4.4.2. MQ2: How Do You Train Your Developers and Teams to Become Good Agile Practitioners?
Most of Alpha’s developers were not Agile developers prior to joining the company. The CIO told us that “We prefer to train them, similar to the military… we want to make sure that everyone is doing it the Alpha way. Then, they can contribute to the improvement of the process.” The company had decided to infuse the Agile culture into the entire company by “applying Agile practices to not only software development but all functional areas, Human Resources, Finance and Company Management”. In addition, Alpha’s CIO told us that “we’ve also created an Agile Czar who is responsible to work with all employees, from leadership to the newest junior employee to have us all on the same page [for following Agile practices].”
4.4.3. MQ3: How Do You Enable Developers and Teams Used to Plan-Based Waterfall Development Transition to Agile?
Alpha tells developers and teams who have only done Waterfall development previously to think of Agile development as though it is Waterfall development except applied to a few user stories identified in a single sprint. As the CIO explained, “Agile is many small waterfalls”―having the components of requirements, design, development and testing. The difference is that “these mini waterfalls allow us to course correct much faster.”
4.4.4. MQ4: What Tools Do You Use to Practice Agile Development?
Alpha followed Scrum for their Agile practices. Since Alpha’s developers did most of their development using Microsoft programs such as SharePoint, C# and SQL Server, they first used Microsoft’s Visual Studio Team Services as their Agile project management tool. However, after a few months, they had started experimenting with an open source Agile Project management tool, Jira. The CEO updated us after a few months stating, “Since Jira is much more focused on Agile, we have switched from Visual Studio Team Services to Jira.” In addition to the software tools, the CEO said that he considers “the Sprint Ceremonies such as Sprint Planning, Daily Scrum, Sprint Demo/Review, Sprint Retrospective are also tools used to practice and manage Agile development.”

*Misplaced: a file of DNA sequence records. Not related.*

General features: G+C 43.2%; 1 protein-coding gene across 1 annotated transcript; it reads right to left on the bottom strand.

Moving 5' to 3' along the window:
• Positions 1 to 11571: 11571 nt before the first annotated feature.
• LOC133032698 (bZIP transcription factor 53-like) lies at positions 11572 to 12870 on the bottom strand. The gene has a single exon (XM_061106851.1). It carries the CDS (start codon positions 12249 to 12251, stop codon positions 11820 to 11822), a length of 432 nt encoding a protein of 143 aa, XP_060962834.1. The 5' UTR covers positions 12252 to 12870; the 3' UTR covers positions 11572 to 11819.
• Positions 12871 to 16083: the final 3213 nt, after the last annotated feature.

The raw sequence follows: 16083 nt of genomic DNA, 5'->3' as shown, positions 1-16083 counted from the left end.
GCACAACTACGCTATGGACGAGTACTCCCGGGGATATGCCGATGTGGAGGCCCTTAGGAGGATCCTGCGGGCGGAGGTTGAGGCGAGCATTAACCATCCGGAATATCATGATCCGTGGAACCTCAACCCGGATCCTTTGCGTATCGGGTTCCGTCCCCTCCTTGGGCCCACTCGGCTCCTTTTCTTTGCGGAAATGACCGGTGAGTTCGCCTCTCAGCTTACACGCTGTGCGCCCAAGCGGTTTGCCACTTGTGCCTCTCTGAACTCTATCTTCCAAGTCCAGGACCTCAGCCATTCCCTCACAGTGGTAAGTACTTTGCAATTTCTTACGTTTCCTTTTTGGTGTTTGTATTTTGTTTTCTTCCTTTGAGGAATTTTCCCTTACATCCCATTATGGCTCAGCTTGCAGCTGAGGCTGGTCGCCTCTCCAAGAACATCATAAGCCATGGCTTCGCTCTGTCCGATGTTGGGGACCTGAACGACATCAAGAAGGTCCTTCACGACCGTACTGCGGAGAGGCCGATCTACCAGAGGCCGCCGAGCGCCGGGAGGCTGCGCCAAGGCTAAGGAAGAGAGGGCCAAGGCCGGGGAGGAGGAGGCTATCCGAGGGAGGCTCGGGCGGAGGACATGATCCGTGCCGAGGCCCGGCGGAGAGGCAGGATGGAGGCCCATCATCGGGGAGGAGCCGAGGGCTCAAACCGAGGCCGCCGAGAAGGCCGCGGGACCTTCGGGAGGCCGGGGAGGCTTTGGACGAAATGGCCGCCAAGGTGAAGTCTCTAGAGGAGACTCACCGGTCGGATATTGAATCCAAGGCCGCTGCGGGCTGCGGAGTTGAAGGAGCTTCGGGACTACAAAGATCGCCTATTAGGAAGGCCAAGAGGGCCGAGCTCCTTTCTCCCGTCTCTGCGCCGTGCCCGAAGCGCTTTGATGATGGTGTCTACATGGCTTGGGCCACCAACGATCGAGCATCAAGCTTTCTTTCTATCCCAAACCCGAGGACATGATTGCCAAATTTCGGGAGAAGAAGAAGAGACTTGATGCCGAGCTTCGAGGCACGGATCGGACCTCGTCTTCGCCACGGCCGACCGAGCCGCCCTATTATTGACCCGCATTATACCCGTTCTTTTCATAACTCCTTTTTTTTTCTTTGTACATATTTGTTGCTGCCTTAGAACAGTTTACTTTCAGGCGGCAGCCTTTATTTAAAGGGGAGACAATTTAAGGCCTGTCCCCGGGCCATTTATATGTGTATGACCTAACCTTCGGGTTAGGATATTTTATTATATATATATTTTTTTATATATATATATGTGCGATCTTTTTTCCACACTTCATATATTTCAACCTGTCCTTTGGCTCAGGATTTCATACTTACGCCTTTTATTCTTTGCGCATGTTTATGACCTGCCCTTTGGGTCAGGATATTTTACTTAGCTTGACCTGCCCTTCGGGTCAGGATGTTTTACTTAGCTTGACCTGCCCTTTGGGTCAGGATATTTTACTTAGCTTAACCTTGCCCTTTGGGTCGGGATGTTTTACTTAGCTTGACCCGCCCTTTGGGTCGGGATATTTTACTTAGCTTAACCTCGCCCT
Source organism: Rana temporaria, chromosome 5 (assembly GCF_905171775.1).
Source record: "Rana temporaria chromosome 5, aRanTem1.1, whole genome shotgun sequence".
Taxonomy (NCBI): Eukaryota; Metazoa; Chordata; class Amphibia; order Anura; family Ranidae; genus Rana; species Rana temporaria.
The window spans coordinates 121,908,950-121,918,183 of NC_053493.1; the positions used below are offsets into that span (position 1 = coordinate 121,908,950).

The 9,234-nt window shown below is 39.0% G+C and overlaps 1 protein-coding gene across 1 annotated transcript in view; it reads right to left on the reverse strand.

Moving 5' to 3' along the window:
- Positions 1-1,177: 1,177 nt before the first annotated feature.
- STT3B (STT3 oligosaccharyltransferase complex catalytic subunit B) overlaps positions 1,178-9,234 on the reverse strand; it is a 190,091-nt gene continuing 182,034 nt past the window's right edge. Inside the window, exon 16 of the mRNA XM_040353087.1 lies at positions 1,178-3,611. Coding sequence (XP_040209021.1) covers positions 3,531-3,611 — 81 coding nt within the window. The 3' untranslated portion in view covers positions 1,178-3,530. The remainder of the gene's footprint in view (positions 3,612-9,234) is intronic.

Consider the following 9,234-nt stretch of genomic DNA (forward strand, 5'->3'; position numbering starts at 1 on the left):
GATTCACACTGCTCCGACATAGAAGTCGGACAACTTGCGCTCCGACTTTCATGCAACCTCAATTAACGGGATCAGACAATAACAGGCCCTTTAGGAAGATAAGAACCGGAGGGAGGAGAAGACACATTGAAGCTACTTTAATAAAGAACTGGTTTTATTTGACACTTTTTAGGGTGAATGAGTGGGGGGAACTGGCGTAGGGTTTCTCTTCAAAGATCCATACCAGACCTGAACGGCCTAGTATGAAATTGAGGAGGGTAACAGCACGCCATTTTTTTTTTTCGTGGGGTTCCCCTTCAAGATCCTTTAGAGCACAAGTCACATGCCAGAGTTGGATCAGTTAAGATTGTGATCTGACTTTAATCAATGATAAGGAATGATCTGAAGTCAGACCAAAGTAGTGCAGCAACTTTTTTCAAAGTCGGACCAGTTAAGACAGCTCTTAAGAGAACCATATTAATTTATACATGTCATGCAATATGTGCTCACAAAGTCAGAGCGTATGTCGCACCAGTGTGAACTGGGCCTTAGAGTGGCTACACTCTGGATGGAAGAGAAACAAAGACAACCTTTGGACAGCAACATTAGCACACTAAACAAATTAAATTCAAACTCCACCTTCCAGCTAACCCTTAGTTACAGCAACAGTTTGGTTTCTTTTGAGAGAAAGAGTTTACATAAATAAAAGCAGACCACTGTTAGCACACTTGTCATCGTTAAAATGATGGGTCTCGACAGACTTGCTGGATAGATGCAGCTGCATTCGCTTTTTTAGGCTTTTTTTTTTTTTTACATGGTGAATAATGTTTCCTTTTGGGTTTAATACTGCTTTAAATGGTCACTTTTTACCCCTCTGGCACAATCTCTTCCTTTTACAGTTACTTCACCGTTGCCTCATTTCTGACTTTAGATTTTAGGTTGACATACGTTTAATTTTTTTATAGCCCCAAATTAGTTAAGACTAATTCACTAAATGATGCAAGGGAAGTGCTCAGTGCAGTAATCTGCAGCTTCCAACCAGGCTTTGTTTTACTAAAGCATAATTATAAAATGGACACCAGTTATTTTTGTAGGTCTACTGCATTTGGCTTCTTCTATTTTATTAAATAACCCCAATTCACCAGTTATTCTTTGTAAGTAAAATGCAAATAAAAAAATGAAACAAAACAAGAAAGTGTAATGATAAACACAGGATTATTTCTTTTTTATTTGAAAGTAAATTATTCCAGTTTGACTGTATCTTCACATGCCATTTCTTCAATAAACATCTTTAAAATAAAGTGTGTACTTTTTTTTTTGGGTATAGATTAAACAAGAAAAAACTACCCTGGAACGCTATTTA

The key lesson we learned about the characteristics of good Agile practitioners (MQ1) is that they define their job in terms of the end user’s or client’s mission. Good Agile practitioners don’t define their jobs as analysts, designers, programmers, testers, or project managers. They don’t focus on a specific role and are willing to accept any role that is needed at a given time to help fulfill the client’s mission. This means a good Agile practitioner should have multiple, diverse skills and a knowledge base that allows him to function as an analyst, designer, programmer, tester or project manager. Having multiple skills allows the development team members to get involved in all phases of development, which motivates them to take up responsibility of the overall project rather than one individual module which may not integrate well with the rest of the application   . This capability to take on multiple, diverse skills has the potential to reduce the three myopias of learning: temporal, spatial and failure  . By being involved in the overall project, team members become aware of the larger scope of the project, rather than one small module, thus facilitating course corrections to fix minor issues before they become major pitfalls. In addition, working with a diverse skillset allows team members to enhance their overall absorptive capacity  , thus allowing them to understand novel customer requirements and providing innovative solutions to development issues.
Another lesson we learned about being a good Agile developer is the ability to break a large user story into specific tasks. Since a key element of Agile development is testing, it is not possible to know if a test succeeds or fails if an Agile developer is unable to define when a task is “done”. Hence, the need for good Agile developers to be able to break a user story, which could be large and not have a specific definition of “done” into smaller tasks, each of which have a clear definition of “done”.